And then my weeping heart thinks of the kids I have not seen. I’m supposed to give English enrichment classes to Grade 9s from a neighbouring school. Covid-19 has caused disruptions, so it has not been possible to see them, and when an opportunity was provided, I had to first assess them to see what level I should pitch the enrichment at. I set a comprehension test at a Grade 8 level, with a basic feel-good article containing language that Grade 8s should be able to understand. About 60 Grade 9s wrote the assessment. One child got 60%, a few scored over 40% and most sat between 10% and 30%.
And these marks were also reflected in their Maths assessment, with most sitting around 10%.
And then I got angry. Because, yes, there is always hope. But we cannot exploit hope and the goodwill of our people to pay homage to the high-flying, unrealistic and damaging dreams of a few out-of-touch decision-makers. These children are living in dire circumstances and often making it to school is the triumph for the day. Their parents are desperately trying to ensure that they get to school and stay in school, with the belief that they are learning and getting an education. And they are not. They will join the ranks of the unemployed youth and add to the despair of our country.
When they return to school, these children — to fall in line with the demands of the curriculum — will need to catch up on work that is meaningless to them, because you can bet with all certainty that if they cannot understand what they are reading, and they cannot manage data and understand mathematical concepts, they are not learning anything meaningful in other academic subjects.
History, Geography, Science, Biology, Economics, Business, yes, there is even Tourism as a subject, but these will all be meaningless.
Our education system, for many reasons, was sick and vulnerable in 2019. In 2020 Covid-19 pummeled it and kicked it while it was down. The rioting and looting of the past week have traumatised our nation further and hit our education system over the head. It is affecting our children’s mental health and their constitutionally protected right to safety and security.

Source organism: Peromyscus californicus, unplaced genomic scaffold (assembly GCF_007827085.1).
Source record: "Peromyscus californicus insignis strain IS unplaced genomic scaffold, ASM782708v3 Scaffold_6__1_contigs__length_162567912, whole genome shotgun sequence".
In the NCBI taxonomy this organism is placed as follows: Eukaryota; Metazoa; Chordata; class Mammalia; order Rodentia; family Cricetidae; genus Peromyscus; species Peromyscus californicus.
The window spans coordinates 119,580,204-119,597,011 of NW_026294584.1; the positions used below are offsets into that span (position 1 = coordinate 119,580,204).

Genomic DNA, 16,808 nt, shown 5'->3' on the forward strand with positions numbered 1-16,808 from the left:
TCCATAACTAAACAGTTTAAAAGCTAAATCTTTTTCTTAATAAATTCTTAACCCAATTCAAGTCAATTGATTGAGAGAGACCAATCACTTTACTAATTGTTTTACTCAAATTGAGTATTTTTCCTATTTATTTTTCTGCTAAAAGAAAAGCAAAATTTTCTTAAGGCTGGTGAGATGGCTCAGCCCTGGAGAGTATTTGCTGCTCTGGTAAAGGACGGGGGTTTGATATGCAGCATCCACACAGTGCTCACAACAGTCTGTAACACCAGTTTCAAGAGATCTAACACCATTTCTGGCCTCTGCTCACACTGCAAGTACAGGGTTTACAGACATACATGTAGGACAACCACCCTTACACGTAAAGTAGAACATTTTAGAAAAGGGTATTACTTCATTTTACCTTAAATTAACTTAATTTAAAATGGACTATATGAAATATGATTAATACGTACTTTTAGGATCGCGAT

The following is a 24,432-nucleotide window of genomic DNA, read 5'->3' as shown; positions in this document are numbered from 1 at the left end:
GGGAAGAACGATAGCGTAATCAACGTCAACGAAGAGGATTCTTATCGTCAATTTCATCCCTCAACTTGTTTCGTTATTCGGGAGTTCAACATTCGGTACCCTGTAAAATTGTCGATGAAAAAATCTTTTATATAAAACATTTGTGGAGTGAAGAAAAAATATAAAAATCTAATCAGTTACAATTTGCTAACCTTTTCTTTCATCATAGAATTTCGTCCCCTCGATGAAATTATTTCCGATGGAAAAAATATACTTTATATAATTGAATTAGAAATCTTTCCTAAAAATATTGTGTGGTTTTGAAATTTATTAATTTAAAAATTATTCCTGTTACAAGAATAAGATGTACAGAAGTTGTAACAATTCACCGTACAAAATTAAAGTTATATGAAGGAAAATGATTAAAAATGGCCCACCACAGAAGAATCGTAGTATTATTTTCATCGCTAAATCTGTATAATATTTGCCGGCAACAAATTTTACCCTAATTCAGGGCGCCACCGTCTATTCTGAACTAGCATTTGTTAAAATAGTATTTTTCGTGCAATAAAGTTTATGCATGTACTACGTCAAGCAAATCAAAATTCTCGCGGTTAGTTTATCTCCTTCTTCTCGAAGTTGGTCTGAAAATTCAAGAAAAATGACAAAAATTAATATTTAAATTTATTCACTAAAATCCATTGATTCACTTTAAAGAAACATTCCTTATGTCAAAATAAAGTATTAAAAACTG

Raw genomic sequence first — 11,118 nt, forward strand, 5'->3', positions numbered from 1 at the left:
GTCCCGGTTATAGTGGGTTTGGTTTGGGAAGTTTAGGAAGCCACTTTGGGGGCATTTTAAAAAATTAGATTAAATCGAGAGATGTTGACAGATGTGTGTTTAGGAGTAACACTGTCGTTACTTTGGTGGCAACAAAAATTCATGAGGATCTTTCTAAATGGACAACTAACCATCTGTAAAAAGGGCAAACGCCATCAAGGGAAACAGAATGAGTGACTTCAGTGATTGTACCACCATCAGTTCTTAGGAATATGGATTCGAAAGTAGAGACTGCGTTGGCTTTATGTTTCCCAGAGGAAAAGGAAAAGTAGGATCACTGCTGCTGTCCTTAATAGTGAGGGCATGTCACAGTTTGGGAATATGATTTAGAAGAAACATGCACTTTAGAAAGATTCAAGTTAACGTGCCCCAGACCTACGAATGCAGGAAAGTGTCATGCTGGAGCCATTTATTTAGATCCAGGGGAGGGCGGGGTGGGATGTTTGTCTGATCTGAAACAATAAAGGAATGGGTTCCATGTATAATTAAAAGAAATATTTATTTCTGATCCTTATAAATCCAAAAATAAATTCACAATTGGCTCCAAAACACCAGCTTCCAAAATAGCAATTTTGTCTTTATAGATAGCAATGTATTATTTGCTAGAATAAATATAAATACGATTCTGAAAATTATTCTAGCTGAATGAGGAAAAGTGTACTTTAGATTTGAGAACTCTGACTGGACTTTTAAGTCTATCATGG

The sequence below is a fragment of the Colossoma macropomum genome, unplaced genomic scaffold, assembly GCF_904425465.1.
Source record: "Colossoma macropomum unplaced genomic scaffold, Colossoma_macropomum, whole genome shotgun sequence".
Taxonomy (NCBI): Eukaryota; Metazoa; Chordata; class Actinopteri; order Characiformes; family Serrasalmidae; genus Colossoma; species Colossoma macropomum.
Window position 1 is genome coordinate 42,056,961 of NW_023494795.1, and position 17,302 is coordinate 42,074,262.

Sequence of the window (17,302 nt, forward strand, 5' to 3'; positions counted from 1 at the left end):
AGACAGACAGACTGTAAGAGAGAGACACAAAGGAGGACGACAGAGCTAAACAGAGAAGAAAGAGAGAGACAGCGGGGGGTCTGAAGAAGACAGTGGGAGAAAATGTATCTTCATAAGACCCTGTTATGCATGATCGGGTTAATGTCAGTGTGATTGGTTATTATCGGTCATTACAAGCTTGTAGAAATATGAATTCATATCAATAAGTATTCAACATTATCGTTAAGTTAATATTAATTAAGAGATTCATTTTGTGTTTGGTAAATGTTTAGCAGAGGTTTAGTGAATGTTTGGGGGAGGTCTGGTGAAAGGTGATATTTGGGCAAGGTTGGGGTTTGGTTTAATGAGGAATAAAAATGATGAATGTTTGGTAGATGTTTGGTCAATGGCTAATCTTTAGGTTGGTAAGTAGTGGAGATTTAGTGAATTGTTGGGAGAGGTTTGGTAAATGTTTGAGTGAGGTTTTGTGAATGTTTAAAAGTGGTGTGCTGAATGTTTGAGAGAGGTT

While it is possible for children to learn when they are hungry and in distress, it is much, much harder and it takes much more support and time to reach educational goals.
And you know what? While it would make much more educational sense for schools to take the time to work with the trauma of the past year when they get back, the structure and demands of the curriculum and our assessments, and the severe back foot that the majority of the kids will be on, will mean that many schools will have to pretend that this week, this year, hasn’t happened and just jump straight into teaching because our assessments are high stakes and we need to ensure our kids get through.
And even if, which is a big “if”, time was created to confront this painful period, too many schools and teachers are simply not equipped to manage this trauma. School counsellors and psychologists are a luxury many only dream of.
When this has passed and we start picking up the pieces, I implore our leadership to prioritise education — not by funnelling more money into iPads and computer centres, but by bringing together the best people in the field of education (and include a sizeable contingent of the best teachers currently in the classroom from a range of schools) to plan a new, realistic and flexible path of reconstruction for our education system.
My heart aches for our country and its children. I have hope. I think many teachers have hope or will find it again. But please, do not exploit it or use it as a plaster or a feel-good story. Use our hope and our goodwill to help our leaders reflect, research, experiment and innovate.
Remove unnecessary obstacles to learning and use our hope to resuscitate our education system and to get started on the long, hard journey of rebuilding. DM